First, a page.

Christopher mcCandless had it all. Young, bright, a college graduate. A promising future. A secure family life. All before him, just as he was about to start his career.
So, ‘all’ in one sense of the word.
But all that ‘all’ didn’t interest him at all. He got rid of all that, and all his possessions –apart from the ‘necessary comforts’– so he could do what he truly wanted: to go on a great Alaskan Adventure. It was the life he wanted.
And okay, after he went on the adventure and had the experiences he most wanted, he made an error in confusing an edible plant with a poisonous one, which proved his undoing.
But we all die. And in a lot of ways, even in relationships, with people surrounding us, we are still alone. It’s just that McCandless lived for 24 years, and despite living the life he wanted, he made an error.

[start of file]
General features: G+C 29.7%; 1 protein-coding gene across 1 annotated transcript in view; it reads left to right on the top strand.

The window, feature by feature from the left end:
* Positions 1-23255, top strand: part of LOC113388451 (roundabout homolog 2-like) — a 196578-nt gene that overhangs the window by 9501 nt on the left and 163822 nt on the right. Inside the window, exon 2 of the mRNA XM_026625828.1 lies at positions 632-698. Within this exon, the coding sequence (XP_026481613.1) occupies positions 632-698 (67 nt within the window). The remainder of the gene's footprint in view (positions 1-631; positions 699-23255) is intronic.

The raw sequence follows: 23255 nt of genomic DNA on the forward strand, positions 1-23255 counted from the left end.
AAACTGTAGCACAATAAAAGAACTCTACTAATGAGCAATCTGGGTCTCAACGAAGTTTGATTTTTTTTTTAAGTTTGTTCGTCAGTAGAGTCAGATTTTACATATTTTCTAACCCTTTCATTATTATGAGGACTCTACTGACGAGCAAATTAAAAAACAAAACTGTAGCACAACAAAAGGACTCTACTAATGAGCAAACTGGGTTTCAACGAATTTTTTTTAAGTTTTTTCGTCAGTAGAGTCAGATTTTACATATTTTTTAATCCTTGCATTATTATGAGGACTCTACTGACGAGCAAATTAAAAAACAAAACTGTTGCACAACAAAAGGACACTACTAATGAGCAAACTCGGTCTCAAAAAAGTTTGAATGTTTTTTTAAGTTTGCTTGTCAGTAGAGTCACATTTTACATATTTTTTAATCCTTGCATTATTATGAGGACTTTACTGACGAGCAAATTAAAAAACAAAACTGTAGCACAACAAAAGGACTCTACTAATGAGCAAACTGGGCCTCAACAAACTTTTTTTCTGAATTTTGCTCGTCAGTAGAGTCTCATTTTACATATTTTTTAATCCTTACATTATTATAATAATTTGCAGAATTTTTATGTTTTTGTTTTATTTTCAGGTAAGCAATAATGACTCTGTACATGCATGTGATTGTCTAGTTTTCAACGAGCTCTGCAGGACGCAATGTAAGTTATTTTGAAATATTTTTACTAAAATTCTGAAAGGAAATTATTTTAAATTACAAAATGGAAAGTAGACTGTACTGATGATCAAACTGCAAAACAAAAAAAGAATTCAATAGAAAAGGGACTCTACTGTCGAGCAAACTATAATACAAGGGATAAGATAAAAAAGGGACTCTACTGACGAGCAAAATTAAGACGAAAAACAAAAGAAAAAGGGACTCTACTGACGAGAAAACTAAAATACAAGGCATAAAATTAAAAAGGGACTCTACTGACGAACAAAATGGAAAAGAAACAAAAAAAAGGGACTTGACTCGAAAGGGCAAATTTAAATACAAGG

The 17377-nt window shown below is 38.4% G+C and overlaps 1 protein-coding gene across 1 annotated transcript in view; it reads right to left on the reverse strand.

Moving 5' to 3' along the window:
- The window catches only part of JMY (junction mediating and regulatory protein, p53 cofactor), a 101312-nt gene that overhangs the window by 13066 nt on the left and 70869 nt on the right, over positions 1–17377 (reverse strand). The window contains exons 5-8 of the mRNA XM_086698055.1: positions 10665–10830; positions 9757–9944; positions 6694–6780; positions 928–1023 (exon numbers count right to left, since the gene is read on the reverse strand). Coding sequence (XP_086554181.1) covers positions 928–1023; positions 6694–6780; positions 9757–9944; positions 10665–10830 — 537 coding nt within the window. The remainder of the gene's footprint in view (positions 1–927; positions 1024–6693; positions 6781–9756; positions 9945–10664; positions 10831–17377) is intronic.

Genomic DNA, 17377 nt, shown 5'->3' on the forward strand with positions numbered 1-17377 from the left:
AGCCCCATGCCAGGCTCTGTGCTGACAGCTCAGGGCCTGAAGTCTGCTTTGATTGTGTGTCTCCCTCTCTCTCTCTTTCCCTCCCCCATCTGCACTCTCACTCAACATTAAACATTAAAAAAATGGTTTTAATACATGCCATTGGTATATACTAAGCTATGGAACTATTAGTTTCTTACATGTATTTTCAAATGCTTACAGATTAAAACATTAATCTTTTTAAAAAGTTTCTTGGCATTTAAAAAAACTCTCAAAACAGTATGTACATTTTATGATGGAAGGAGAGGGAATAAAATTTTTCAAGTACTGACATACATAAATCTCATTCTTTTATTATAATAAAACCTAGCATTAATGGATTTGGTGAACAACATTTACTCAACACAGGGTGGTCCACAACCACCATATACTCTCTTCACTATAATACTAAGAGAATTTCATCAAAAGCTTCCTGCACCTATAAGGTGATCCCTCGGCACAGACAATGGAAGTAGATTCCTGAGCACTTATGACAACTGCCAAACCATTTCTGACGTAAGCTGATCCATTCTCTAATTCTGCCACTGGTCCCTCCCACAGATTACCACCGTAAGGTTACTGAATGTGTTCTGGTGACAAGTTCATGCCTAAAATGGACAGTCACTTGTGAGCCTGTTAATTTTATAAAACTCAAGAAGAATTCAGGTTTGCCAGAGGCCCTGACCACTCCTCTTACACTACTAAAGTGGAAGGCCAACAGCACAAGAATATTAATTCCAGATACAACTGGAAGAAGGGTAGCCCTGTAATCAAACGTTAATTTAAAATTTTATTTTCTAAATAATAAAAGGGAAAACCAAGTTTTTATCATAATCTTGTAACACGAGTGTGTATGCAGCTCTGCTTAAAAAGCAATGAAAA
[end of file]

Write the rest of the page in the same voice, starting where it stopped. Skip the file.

But we also all make errors. It’s just that he made his error while living the one true life he truly wanted. The life of connection that others couldn’t understand, but for him, made complete sense (even if it didn’t meet the standard mathematical expected duration of a regular American male).
And what’s Natasha from Tolstoy’s War & Peace got to do with it?
Natasha also has it all, a promising future with a mega wealthy suitor Andrei, which would ensure her a life of comfort that most can only dream of. But it wasn’t enough for her, and it wasn’t her. When she meets Anatol, she finds that is who she loves, a life in a way that she feels when she pursues a life she wants, is the one she takes a risk to follow. But she is criticised, and her family stops her. We don’t know what is best for Natasha. Natasha, and only Natasha, knows what makes her feel alive. And we must not judge from the outside, but accept that nobody know the life that makes them feel alive, except for the people who are living it (from the inside).